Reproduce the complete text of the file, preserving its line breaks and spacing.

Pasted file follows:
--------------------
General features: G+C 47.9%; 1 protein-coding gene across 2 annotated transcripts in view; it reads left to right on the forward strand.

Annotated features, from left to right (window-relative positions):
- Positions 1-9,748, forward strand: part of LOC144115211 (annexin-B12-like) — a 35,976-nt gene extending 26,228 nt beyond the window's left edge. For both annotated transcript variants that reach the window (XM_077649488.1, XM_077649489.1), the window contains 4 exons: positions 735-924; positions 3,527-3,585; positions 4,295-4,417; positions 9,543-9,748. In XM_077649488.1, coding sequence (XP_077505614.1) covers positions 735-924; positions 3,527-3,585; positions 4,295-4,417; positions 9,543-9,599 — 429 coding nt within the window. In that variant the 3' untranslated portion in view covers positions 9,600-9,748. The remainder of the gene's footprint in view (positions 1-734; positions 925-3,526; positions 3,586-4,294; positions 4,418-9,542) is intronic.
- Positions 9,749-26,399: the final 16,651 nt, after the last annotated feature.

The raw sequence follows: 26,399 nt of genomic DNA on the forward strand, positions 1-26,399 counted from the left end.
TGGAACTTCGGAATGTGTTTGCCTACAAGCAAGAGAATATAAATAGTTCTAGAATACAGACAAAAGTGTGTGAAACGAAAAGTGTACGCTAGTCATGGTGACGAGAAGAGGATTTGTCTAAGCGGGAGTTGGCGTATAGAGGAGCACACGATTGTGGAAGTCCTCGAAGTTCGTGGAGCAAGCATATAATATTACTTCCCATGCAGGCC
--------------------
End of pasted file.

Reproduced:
General features: G+C 47.9%; 1 protein-coding gene across 2 annotated transcripts in view; it reads left to right on the forward strand.

Annotated features, from left to right (window-relative positions):
- Positions 1-9,748, forward strand: part of LOC144115211 (annexin-B12-like) — a 35,976-nt gene extending 26,228 nt beyond the window's left edge. For both annotated transcript variants that reach the window (XM_077649488.1, XM_077649489.1), the window contains 4 exons: positions 735-924; positions 3,527-3,585; positions 4,295-4,417; positions 9,543-9,748. In XM_077649488.1, coding sequence (XP_077505614.1) covers positions 735-924; positions 3,527-3,585; positions 4,295-4,417; positions 9,543-9,599 — 429 coding nt within the window. In that variant the 3' untranslated portion in view covers positions 9,600-9,748. The remainder of the gene's footprint in view (positions 1-734; positions 925-3,526; positions 3,586-4,294; positions 4,418-9,542) is intronic.
- Positions 9,749-26,399: the final 16,651 nt, after the last annotated feature.

The raw sequence follows: 26,399 nt of genomic DNA on the forward strand, positions 1-26,399 counted from the left end.
TGGAACTTCGGAATGTGTTTGCCTACAAGCAAGAGAATATAAATAGTTCTAGAATACAGACAAAAGTGTGTGAAACGAAAAGTGTACGCTAGTCATGGTGACGAGAAGAGGATTTGTCTAAGCGGGAGTTGGCGTATAGAGGAGCACACGATTGTGGAAGTCCTCGAAGTTCGTGGAGCAAGCATATAATATTACTTCCCATGCAGGCC